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Mr. Compson tells Quentin, as they sit on the front porch waiting for Quentin to depart for Sutpen's Hundred with Miss Rosa, the details of Thomas Sutpen's early years in Jefferson:
On a Sunday morning in June 1833, Sutpen, a young man of twenty-five, had the look of someone who had been through a violent illness which he survived at enormous mental cost—as though he had been burned up by a tropical fever. He rode into Jefferson with nothing but two pistols and a horse and took a room in Holston House. Practically the whole town was staring at him. He kept the room, but every morning locked his door and rode away before daylight; and so he remained a mystery. There was little chance for the men of the town to learn more about him; he never drank with them at the bar (Quentin's grandfather later learned it was because he lacked the money to do so), and evaded questioning. But it was obvious that he was consumed by some secret urgency. No one knew how or why, but he purchased from the Indians one hundred square miles of prime virgin land, and paid in Spanish coin—his last money. He then disappeared for two months, and when he returned he brought with him a crew of mud-covered slaves and a French architect.
The legend of Sutpen's wild negroes emerged slowly over the next few months, brought by men riding in the wilderness who could observe Sutpen sending them to drive the swamp like dogs while he hunted. Though Sutpen and his slaves comminicated in a dialect of French, the town came to believe they spoke a dark tongue from some mysterious country. Over the next two years, advised by the architect, Sutpen and the slaves slowly raised a mansion from the soil, working naked and covered in mud—even Sutpen, who was saving his clothes for his final assault on respectability once he was installed in his house. Finally it was finished, though it still lacked windows, paint, and furniture. For the next three years, Sutpen settled into a perplexing stasis—only General Compson, who loaned him the seed cotton with which he began his plantation, claimed to know his motives; the rest of the town was baffled. He began inviting groups of men to his empty house to hunt and drink and play cards, and to stage fights with his slaves. But the women of the town gradually began to suspect that Sutpen would seek a wife.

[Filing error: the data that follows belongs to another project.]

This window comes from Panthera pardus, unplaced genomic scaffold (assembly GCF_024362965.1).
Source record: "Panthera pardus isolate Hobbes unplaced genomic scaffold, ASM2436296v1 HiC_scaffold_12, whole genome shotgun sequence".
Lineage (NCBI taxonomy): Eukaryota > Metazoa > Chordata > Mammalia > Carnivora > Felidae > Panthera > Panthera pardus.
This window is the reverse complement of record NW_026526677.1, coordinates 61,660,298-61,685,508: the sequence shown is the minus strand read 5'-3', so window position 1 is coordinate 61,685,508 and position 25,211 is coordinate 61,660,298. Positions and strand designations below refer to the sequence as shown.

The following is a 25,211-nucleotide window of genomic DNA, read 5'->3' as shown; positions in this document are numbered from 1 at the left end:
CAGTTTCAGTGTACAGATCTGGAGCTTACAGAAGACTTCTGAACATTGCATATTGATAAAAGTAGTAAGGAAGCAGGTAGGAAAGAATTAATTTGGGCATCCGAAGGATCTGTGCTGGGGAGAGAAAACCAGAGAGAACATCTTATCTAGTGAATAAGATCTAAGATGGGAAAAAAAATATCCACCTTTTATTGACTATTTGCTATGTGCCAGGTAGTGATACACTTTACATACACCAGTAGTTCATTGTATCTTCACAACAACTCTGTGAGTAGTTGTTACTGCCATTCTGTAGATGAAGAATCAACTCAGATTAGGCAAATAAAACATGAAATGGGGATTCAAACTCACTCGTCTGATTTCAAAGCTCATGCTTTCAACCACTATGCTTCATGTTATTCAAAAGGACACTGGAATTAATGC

One Sunday morning at the end of the three years, dressed again in the clothes he had worn when he first arrived in Jefferson, he returned to the town and went to church. To the utter bafflement of the town people, he seemed to have set his sights on marrying the daughter of Mr. Coldfield, a middle-class Methodist merchant with little to offer him. The hunting and drinking parties ceased, and Sutpen began devoting all his time and energy to Ellen Coldfield’s father.
Then one day, Quentin's father says, Sutpen disappeared again. When he returned, he brought wagonloads of furniture and crystal for his mansion; and he returned to the vague enmity of the town, which had at last begun to realize that he was becoming inextricably involved with them. Moreover, the town suspected that he had acquired his wealth through criminal and possibly violent means. Finally a party of men from the town, led by the sheriff, rode out to confront him.
Sutpen met them halfway. He rode into the town, the men of the town slightly behind him, and took a room at the Holston House. He came out wearing a new hat, and the assembled crowd (numbering fifty, according to the General) watched in tense silence as he walked across the square to Mr. Coldfield’s house with a bundle of flowers under one arm. A good while later, he emerged with no flowers, and by that time—though the crowd did not know it—he was engaged to be married. The vigilance party arrested him. He was arraigned before a justice, but by that time General Compson and Mr. Coldfield had arrived, and had him released on bond. Two months later, in June 1838, he married Ellen Coldfield.
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